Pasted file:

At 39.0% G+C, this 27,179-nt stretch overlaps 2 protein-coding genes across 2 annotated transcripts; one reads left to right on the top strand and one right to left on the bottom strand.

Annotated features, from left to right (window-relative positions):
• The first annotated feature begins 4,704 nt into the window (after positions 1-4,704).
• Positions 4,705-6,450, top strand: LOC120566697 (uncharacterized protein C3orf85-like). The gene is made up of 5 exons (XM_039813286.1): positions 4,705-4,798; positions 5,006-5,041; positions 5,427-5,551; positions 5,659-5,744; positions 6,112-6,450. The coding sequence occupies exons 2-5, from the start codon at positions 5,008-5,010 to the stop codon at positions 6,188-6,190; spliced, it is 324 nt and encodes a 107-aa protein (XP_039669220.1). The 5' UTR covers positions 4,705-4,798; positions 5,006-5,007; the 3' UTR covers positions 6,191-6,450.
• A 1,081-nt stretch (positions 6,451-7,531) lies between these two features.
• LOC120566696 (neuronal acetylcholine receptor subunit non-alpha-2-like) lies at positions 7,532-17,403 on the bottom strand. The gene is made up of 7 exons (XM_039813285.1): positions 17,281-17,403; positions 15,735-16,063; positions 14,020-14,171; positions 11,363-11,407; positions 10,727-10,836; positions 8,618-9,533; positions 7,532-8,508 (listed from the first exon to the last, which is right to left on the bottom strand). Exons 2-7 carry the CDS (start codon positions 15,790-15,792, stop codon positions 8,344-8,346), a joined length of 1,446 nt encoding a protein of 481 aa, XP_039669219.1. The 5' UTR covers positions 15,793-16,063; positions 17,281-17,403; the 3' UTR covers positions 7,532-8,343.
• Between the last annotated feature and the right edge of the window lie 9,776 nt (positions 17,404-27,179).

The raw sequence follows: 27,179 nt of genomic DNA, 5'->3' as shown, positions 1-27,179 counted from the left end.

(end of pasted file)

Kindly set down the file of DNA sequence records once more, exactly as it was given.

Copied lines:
At 39.0% G+C, this 27,179-nt stretch overlaps 2 protein-coding genes across 2 annotated transcripts; one reads left to right on the top strand and one right to left on the bottom strand.

Annotated features, from left to right (window-relative positions):
• The first annotated feature begins 4,704 nt into the window (after positions 1-4,704).
• Positions 4,705-6,450, top strand: LOC120566697 (uncharacterized protein C3orf85-like). The gene is made up of 5 exons (XM_039813286.1): positions 4,705-4,798; positions 5,006-5,041; positions 5,427-5,551; positions 5,659-5,744; positions 6,112-6,450. The coding sequence occupies exons 2-5, from the start codon at positions 5,008-5,010 to the stop codon at positions 6,188-6,190; spliced, it is 324 nt and encodes a 107-aa protein (XP_039669220.1). The 5' UTR covers positions 4,705-4,798; positions 5,006-5,007; the 3' UTR covers positions 6,191-6,450.
• A 1,081-nt stretch (positions 6,451-7,531) lies between these two features.
• LOC120566696 (neuronal acetylcholine receptor subunit non-alpha-2-like) lies at positions 7,532-17,403 on the bottom strand. The gene is made up of 7 exons (XM_039813285.1): positions 17,281-17,403; positions 15,735-16,063; positions 14,020-14,171; positions 11,363-11,407; positions 10,727-10,836; positions 8,618-9,533; positions 7,532-8,508 (listed from the first exon to the last, which is right to left on the bottom strand). Exons 2-7 carry the CDS (start codon positions 15,790-15,792, stop codon positions 8,344-8,346), a joined length of 1,446 nt encoding a protein of 481 aa, XP_039669219.1. The 5' UTR covers positions 15,793-16,063; positions 17,281-17,403; the 3' UTR covers positions 7,532-8,343.
• Between the last annotated feature and the right edge of the window lie 9,776 nt (positions 17,404-27,179).

The raw sequence follows: 27,179 nt of genomic DNA, 5'->3' as shown, positions 1-27,179 counted from the left end.